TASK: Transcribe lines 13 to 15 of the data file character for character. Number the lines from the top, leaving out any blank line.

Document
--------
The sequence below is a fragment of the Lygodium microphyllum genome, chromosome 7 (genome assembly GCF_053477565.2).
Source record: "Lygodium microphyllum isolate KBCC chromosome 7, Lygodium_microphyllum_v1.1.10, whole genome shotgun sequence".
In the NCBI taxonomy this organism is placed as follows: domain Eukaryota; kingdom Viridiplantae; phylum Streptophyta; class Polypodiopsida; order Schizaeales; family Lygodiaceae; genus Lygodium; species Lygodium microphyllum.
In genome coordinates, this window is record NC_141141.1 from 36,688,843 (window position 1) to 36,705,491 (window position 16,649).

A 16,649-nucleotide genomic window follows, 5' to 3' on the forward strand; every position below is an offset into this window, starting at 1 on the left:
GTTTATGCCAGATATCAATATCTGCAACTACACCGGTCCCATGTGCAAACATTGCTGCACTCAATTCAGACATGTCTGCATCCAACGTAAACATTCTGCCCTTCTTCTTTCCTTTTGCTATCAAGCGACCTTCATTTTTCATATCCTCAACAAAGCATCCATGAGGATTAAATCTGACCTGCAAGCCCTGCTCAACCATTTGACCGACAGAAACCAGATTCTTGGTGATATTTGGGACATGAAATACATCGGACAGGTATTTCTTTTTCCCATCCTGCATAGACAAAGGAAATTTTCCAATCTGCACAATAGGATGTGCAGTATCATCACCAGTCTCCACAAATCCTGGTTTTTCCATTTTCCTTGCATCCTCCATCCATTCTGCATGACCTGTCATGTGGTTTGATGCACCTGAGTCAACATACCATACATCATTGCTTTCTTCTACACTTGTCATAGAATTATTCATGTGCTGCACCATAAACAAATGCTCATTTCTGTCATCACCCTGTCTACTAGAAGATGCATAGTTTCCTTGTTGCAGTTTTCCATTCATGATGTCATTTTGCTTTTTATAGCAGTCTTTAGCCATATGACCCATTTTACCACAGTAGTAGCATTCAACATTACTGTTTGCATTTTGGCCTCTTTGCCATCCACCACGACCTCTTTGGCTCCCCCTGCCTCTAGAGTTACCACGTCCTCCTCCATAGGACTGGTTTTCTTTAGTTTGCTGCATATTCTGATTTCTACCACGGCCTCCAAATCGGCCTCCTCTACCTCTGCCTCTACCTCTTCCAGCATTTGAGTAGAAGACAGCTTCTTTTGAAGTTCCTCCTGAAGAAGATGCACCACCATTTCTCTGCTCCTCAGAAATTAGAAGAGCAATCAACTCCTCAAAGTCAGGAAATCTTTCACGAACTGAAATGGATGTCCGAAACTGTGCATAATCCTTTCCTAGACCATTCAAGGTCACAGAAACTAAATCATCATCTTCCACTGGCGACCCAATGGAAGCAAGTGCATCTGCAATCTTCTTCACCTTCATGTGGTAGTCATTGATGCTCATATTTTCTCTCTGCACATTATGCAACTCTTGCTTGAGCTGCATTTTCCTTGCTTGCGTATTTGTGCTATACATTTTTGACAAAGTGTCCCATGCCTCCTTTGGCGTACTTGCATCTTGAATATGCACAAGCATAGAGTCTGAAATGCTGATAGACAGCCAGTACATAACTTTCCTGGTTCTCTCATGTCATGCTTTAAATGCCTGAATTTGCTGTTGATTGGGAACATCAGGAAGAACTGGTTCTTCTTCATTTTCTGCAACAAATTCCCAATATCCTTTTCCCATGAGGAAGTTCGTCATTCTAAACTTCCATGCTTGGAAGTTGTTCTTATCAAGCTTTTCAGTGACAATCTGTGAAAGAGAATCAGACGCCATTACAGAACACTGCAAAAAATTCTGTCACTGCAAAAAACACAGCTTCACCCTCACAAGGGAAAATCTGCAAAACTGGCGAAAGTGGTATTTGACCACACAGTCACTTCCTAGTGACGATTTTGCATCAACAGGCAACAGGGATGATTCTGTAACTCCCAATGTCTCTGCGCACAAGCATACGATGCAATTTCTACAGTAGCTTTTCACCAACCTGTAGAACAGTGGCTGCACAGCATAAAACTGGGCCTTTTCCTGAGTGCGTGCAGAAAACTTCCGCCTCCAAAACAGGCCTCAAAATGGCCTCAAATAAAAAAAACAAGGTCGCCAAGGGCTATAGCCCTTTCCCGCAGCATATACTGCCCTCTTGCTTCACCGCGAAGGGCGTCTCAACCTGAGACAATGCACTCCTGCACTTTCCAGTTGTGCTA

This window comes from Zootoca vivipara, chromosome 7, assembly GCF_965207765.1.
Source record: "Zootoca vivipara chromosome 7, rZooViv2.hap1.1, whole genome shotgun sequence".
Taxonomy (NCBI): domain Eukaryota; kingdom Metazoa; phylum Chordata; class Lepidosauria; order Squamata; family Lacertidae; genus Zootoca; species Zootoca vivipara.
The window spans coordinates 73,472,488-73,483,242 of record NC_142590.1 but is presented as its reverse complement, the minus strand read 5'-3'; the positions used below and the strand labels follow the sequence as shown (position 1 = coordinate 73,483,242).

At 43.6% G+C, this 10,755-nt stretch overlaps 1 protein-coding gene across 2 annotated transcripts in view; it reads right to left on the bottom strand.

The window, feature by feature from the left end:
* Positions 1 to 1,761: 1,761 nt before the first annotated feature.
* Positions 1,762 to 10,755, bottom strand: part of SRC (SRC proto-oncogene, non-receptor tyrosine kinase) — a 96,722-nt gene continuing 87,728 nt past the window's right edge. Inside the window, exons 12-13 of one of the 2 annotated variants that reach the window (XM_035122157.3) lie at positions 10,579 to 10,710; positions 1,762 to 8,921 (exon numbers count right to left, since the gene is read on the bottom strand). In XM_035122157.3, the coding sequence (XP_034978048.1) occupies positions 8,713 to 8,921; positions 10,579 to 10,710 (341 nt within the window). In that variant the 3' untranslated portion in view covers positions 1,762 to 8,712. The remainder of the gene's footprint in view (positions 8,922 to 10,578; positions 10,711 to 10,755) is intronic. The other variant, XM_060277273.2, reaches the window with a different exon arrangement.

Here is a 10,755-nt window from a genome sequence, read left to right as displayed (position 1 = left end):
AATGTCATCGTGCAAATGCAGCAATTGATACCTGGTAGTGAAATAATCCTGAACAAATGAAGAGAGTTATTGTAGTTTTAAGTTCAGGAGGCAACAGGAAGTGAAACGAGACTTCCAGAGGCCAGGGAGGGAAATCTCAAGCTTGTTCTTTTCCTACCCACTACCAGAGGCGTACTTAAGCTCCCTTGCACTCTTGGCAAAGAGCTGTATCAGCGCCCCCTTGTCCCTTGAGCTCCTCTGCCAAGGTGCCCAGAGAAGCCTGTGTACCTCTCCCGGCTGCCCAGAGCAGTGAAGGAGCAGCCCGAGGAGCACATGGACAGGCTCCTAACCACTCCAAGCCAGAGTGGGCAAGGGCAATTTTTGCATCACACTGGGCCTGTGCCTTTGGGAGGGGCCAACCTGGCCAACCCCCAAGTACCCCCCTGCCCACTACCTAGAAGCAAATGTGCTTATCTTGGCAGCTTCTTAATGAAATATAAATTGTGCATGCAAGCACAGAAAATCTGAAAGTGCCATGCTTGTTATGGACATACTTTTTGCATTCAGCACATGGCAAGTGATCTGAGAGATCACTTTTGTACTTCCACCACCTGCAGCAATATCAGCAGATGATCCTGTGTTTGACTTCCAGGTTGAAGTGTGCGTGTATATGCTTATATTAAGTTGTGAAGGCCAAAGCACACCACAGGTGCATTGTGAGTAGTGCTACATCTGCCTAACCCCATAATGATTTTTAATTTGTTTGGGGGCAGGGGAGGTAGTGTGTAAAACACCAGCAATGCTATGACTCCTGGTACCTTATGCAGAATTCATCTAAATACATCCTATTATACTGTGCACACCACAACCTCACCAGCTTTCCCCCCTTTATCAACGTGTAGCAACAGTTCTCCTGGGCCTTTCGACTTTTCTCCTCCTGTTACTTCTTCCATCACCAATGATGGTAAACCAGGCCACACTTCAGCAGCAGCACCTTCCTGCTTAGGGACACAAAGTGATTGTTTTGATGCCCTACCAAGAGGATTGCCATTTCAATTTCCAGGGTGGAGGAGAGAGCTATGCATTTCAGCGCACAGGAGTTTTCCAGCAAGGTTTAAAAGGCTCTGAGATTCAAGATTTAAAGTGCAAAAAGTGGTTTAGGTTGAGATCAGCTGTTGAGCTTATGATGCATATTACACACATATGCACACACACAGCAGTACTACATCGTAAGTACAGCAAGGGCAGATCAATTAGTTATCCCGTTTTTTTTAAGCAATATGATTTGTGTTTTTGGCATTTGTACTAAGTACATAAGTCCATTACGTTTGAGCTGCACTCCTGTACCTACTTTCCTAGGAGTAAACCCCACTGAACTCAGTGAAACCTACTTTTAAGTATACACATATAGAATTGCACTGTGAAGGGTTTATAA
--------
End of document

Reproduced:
* Positions 1 to 1,761: 1,761 nt before the first annotated feature.
* Positions 1,762 to 10,755, bottom strand: part of SRC (SRC proto-oncogene, non-receptor tyrosine kinase) — a 96,722-nt gene continuing 87,728 nt past the window's right edge. Inside the window, exons 12-13 of one of the 2 annotated variants that reach the window (XM_035122157.3) lie at positions 10,579 to 10,710; positions 1,762 to 8,921 (exon numbers count right to left, since the gene is read on the bottom strand). In XM_035122157.3, the coding sequence (XP_034978048.1) occupies positions 8,713 to 8,921; positions 10,579 to 10,710 (341 nt within the window). In that variant the 3' untranslated portion in view covers positions 1,762 to 8,712. The remainder of the gene's footprint in view (positions 8,922 to 10,578; positions 10,711 to 10,755) is intronic. The other variant, XM_060277273.2, reaches the window with a different exon arrangement.

Here is a 10,755-nt window from a genome sequence, read left to right as displayed (position 1 = left end):